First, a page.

Stanisław Skrowaczewski is one of the grand seigneurs of Bruckner interpretation, and has received prestigious awards for his recordings of the symphonies. In this concert from 2011, he performs Bruckner’s Third Symphony.
The Third Symphony is the first where Bruckner’s unmistakable musical language fully blossoms. The work also demonstrates his special relationship to Wagner. Bruckner visited Wagner in September 1873, offering to dedicate either his Second or Third Symphony to him. It turned out to be a very convivial meeting and the beer flowed freely. So much so that on his return home, Bruckner realised to his horror that he could not remember which of the symphonies the master had chosen. An exchange of letters clarified the situation: Wagner had chosen the Third, something which was no great surprise, as Bruckner had incorporated diverse Wagner quotes in the work. Bruckner continued to revise the piece over the next sixteen years, eliminating all echoes of his role model by the final version. By then, he no longer needed Wagner as his reference – he knew what he himself was capable of.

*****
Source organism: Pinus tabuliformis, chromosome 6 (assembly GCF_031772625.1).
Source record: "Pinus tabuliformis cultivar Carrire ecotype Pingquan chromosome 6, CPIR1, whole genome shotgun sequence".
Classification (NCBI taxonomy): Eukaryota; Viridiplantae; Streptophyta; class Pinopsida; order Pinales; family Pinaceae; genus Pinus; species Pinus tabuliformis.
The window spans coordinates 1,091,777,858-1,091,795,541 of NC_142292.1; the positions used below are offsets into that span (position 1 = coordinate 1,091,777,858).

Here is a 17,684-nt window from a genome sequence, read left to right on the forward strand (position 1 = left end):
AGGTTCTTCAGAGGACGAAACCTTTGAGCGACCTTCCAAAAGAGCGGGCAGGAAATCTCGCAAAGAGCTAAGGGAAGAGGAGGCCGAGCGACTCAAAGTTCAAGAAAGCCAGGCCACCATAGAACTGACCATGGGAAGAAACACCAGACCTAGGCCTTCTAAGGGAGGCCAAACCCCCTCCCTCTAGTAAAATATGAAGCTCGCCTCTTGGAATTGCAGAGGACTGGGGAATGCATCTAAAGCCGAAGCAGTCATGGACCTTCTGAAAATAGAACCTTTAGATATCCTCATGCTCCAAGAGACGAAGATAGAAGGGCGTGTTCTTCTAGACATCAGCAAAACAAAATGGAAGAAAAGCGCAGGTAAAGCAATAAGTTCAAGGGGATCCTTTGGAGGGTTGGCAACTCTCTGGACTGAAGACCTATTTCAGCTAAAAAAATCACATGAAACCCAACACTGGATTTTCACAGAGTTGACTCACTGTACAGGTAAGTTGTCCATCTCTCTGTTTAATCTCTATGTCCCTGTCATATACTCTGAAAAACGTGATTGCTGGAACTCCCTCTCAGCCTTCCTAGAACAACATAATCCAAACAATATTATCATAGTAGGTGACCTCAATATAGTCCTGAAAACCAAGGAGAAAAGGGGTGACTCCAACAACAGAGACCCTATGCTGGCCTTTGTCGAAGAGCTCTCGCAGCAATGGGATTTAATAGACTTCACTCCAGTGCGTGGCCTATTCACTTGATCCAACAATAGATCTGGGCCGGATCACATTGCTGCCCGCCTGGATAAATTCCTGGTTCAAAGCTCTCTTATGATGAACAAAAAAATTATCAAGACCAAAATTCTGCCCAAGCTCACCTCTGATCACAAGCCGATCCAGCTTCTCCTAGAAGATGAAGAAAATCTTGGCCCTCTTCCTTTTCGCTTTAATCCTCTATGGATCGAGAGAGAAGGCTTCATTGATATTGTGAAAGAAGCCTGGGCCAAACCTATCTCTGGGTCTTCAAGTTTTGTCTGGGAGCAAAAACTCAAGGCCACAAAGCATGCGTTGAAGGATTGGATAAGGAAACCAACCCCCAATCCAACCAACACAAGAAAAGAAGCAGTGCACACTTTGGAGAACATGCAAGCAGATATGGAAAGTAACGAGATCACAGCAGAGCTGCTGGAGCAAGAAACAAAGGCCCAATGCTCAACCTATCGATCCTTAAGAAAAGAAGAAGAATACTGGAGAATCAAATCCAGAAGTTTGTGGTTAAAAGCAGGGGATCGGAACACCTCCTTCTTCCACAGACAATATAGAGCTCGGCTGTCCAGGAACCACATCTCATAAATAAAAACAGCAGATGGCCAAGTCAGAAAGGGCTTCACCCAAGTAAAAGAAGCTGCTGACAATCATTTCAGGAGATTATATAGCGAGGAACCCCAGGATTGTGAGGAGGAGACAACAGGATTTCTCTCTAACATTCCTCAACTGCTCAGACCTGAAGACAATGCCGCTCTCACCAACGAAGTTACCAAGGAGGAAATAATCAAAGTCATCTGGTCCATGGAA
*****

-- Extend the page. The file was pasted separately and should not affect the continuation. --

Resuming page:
The concert opens with Karl Amadeus Hartmann’s poignant and declamatory Gesangsszene for baritone, based on a text by Jean Giraudoux. The work, which moves between opera and symphony, vividly portrays a world doomed to destruction in spite of, or even because of, its ingenuity and its ambition. The soloist, a regular guest of the Berliner Philharmoniker, is Matthias Goerne, a singer who brings with him the necessary vocal and dramatic skills required for the scene.